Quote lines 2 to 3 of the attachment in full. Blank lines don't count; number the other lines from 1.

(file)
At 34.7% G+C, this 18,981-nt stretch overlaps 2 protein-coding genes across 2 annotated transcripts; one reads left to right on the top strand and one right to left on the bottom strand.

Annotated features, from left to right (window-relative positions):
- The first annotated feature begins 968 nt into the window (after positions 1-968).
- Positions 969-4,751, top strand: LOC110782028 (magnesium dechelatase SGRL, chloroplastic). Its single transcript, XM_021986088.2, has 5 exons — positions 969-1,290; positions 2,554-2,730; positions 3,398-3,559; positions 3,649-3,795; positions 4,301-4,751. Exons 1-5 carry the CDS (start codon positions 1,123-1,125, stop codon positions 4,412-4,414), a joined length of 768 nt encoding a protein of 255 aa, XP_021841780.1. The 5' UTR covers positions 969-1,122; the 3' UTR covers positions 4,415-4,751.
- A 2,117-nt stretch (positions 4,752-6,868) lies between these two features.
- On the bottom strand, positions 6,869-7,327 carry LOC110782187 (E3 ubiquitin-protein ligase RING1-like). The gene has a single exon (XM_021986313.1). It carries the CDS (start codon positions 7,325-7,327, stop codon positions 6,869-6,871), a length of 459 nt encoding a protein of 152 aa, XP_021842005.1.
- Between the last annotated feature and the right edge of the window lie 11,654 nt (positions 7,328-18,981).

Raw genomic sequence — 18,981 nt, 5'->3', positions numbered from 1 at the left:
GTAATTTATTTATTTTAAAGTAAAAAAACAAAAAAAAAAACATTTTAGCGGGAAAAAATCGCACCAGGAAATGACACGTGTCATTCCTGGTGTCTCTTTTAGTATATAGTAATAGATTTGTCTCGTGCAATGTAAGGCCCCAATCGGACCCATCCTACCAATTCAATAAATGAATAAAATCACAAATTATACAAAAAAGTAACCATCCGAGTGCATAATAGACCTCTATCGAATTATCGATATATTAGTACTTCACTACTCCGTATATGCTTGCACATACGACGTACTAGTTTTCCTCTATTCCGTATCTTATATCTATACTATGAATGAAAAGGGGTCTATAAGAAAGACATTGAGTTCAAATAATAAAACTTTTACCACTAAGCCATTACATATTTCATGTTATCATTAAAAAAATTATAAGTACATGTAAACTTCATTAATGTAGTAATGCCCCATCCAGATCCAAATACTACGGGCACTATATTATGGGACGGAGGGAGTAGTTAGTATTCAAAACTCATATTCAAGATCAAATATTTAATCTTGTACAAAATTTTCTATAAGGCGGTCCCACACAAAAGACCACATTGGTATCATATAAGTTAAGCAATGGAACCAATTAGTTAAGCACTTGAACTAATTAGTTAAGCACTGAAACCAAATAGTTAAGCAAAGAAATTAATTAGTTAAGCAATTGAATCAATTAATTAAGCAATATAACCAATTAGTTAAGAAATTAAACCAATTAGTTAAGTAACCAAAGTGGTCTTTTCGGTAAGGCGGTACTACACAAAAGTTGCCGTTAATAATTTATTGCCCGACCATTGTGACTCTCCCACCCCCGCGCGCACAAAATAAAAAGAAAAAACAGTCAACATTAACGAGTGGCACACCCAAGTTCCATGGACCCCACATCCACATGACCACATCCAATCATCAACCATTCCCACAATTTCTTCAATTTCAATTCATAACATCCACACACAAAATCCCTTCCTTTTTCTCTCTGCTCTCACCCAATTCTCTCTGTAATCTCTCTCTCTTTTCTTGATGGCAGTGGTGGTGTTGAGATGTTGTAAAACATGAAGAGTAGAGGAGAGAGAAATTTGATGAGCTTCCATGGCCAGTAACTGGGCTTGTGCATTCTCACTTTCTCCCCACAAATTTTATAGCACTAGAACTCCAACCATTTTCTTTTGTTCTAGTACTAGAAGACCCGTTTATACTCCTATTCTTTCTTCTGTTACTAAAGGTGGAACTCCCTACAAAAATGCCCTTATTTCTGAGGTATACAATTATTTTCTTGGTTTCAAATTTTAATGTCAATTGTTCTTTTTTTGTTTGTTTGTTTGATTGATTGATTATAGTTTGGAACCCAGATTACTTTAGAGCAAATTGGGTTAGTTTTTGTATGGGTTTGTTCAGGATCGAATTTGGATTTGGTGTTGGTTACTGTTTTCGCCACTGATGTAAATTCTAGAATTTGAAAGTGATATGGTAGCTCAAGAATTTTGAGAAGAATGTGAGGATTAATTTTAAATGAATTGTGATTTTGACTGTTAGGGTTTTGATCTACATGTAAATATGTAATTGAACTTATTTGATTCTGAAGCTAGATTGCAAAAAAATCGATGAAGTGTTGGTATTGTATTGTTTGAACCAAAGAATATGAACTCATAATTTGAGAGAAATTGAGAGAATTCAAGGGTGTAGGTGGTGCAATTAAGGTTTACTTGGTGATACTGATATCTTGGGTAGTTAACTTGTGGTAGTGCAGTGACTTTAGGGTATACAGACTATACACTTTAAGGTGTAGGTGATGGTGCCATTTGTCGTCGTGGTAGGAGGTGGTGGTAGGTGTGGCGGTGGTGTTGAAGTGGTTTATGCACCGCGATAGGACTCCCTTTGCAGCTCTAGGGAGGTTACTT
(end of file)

Annotated features, from left to right (window-relative positions):
- The first annotated feature begins 968 nt into the window (after positions 1-968).